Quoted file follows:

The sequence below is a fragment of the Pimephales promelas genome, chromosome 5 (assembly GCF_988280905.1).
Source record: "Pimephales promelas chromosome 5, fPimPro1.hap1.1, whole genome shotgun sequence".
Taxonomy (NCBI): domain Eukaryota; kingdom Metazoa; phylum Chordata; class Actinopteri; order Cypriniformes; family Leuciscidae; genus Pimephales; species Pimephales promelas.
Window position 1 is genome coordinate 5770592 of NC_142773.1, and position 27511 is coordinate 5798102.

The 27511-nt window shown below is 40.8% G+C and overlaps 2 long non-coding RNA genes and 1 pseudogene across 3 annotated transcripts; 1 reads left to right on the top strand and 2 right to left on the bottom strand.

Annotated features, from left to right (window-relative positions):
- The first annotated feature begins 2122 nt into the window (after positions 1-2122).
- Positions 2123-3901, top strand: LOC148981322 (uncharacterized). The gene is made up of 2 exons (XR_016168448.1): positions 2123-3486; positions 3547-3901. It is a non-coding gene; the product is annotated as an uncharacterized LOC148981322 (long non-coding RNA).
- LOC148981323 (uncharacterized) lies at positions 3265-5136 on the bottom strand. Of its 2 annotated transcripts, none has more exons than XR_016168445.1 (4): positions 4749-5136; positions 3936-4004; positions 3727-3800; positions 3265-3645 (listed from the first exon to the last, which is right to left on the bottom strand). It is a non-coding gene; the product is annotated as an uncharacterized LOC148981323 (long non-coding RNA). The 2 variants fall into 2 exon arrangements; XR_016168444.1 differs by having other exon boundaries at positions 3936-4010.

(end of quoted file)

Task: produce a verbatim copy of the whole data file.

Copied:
The sequence below is a fragment of the Pimephales promelas genome, chromosome 5 (assembly GCF_988280905.1).
Source record: "Pimephales promelas chromosome 5, fPimPro1.hap1.1, whole genome shotgun sequence".
Taxonomy (NCBI): domain Eukaryota; kingdom Metazoa; phylum Chordata; class Actinopteri; order Cypriniformes; family Leuciscidae; genus Pimephales; species Pimephales promelas.
Window position 1 is genome coordinate 5770592 of NC_142773.1, and position 27511 is coordinate 5798102.

The 27511-nt window shown below is 40.8% G+C and overlaps 2 long non-coding RNA genes and 1 pseudogene across 3 annotated transcripts; 1 reads left to right on the top strand and 2 right to left on the bottom strand.

Annotated features, from left to right (window-relative positions):
- The first annotated feature begins 2122 nt into the window (after positions 1-2122).
- Positions 2123-3901, top strand: LOC148981322 (uncharacterized). The gene is made up of 2 exons (XR_016168448.1): positions 2123-3486; positions 3547-3901. It is a non-coding gene; the product is annotated as an uncharacterized LOC148981322 (long non-coding RNA).
- LOC148981323 (uncharacterized) lies at positions 3265-5136 on the bottom strand. Of its 2 annotated transcripts, none has more exons than XR_016168445.1 (4): positions 4749-5136; positions 3936-4004; positions 3727-3800; positions 3265-3645 (listed from the first exon to the last, which is right to left on the bottom strand). It is a non-coding gene; the product is annotated as an uncharacterized LOC148981323 (long non-coding RNA). The 2 variants fall into 2 exon arrangements; XR_016168444.1 differs by having other exon boundaries at positions 3936-4010.